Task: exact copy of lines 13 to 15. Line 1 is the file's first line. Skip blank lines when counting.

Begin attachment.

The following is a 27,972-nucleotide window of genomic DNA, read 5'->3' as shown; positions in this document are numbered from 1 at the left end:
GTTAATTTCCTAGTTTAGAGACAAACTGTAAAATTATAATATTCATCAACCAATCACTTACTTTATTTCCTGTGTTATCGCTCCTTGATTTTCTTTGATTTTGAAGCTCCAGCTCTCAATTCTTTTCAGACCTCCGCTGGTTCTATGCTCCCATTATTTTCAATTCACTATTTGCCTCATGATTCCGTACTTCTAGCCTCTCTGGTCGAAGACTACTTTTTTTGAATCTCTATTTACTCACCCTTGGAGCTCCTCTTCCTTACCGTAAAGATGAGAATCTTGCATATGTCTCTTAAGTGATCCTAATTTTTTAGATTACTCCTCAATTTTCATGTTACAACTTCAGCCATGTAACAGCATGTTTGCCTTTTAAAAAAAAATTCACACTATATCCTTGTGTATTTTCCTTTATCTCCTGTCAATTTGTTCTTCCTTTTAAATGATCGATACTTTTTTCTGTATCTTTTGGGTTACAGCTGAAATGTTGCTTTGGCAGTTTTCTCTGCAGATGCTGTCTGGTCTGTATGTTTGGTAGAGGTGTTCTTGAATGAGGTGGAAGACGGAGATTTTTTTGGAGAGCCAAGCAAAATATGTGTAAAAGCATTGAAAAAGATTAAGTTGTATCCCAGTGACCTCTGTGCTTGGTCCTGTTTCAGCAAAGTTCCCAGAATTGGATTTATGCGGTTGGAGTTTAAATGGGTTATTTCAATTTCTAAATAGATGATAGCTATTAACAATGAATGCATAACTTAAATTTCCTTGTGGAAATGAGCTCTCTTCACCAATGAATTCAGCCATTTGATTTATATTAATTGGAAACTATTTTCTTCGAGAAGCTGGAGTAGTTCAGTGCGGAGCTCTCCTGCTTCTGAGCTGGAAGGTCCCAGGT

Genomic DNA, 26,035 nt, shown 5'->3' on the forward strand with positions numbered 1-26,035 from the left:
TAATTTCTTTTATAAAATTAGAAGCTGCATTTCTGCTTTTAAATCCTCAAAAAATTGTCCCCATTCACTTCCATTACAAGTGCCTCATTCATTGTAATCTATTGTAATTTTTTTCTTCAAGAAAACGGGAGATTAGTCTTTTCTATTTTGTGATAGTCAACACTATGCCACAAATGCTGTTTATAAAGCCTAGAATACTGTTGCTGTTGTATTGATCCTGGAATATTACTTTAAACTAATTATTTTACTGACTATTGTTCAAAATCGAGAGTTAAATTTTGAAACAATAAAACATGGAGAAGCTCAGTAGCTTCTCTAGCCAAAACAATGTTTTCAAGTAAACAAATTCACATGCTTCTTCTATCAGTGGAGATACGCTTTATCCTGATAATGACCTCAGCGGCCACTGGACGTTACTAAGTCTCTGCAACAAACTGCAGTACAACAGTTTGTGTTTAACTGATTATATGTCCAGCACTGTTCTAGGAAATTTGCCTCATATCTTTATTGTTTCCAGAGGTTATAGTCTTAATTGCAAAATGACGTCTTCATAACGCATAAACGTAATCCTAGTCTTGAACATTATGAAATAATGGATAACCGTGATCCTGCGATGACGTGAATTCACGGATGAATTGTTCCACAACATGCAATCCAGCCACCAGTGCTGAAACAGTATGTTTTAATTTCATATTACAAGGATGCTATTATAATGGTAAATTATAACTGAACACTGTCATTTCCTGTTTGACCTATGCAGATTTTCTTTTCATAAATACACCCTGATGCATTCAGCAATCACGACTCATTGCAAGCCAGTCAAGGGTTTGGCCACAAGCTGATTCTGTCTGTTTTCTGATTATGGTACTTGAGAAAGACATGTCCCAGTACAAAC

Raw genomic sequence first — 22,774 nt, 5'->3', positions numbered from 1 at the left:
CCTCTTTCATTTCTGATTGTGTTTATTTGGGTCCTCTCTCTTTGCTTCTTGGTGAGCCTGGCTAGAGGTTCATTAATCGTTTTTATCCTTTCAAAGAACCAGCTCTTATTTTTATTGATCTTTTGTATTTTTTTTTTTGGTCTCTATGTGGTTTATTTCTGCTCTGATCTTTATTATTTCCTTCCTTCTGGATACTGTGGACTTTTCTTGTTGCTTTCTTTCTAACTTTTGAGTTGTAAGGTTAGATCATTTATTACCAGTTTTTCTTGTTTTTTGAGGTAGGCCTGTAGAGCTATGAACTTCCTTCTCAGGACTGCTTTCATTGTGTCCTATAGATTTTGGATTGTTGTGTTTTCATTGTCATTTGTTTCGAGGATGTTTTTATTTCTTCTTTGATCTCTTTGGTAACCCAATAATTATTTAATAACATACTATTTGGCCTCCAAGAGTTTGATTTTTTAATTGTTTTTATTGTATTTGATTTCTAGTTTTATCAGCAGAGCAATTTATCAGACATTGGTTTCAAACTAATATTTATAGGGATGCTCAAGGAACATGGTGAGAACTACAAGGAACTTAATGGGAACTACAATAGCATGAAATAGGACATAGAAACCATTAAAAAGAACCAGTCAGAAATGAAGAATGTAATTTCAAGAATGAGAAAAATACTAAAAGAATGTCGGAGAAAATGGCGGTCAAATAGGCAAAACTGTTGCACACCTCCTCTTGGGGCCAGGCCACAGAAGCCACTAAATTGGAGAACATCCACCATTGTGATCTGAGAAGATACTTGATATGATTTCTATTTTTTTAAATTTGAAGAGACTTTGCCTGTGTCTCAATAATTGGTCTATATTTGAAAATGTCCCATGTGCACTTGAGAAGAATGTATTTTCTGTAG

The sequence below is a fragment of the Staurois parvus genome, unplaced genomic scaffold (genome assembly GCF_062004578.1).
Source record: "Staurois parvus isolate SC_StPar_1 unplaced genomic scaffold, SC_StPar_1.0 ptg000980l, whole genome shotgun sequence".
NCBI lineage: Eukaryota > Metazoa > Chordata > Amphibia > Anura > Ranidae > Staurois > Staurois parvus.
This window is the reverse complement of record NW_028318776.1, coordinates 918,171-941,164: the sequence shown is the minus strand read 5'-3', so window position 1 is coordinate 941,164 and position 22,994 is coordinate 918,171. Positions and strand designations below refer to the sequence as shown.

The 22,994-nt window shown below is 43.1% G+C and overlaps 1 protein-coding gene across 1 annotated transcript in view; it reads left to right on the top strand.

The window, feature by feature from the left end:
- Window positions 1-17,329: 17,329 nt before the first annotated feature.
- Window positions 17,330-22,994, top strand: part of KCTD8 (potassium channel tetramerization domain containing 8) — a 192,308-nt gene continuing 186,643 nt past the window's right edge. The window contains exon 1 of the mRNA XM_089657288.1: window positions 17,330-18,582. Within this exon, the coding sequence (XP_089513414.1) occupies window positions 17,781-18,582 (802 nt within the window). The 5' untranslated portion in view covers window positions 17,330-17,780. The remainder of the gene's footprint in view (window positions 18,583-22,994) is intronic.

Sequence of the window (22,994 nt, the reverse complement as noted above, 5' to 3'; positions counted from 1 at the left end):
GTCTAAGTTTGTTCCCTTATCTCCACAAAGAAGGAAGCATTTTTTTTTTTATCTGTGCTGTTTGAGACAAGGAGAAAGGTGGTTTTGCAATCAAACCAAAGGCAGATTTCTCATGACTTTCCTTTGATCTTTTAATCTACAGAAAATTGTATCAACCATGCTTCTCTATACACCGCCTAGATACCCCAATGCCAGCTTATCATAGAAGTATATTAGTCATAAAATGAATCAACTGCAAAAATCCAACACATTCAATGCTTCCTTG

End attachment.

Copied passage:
- Window positions 1-17,329: 17,329 nt before the first annotated feature.
- Window positions 17,330-22,994, top strand: part of KCTD8 (potassium channel tetramerization domain containing 8) — a 192,308-nt gene continuing 186,643 nt past the window's right edge. The window contains exon 1 of the mRNA XM_089657288.1: window positions 17,330-18,582. Within this exon, the coding sequence (XP_089513414.1) occupies window positions 17,781-18,582 (802 nt within the window). The 5' untranslated portion in view covers window positions 17,330-17,780. The remainder of the gene's footprint in view (window positions 18,583-22,994) is intronic.

Sequence of the window (22,994 nt, the reverse complement as noted above, 5' to 3'; positions counted from 1 at the left end):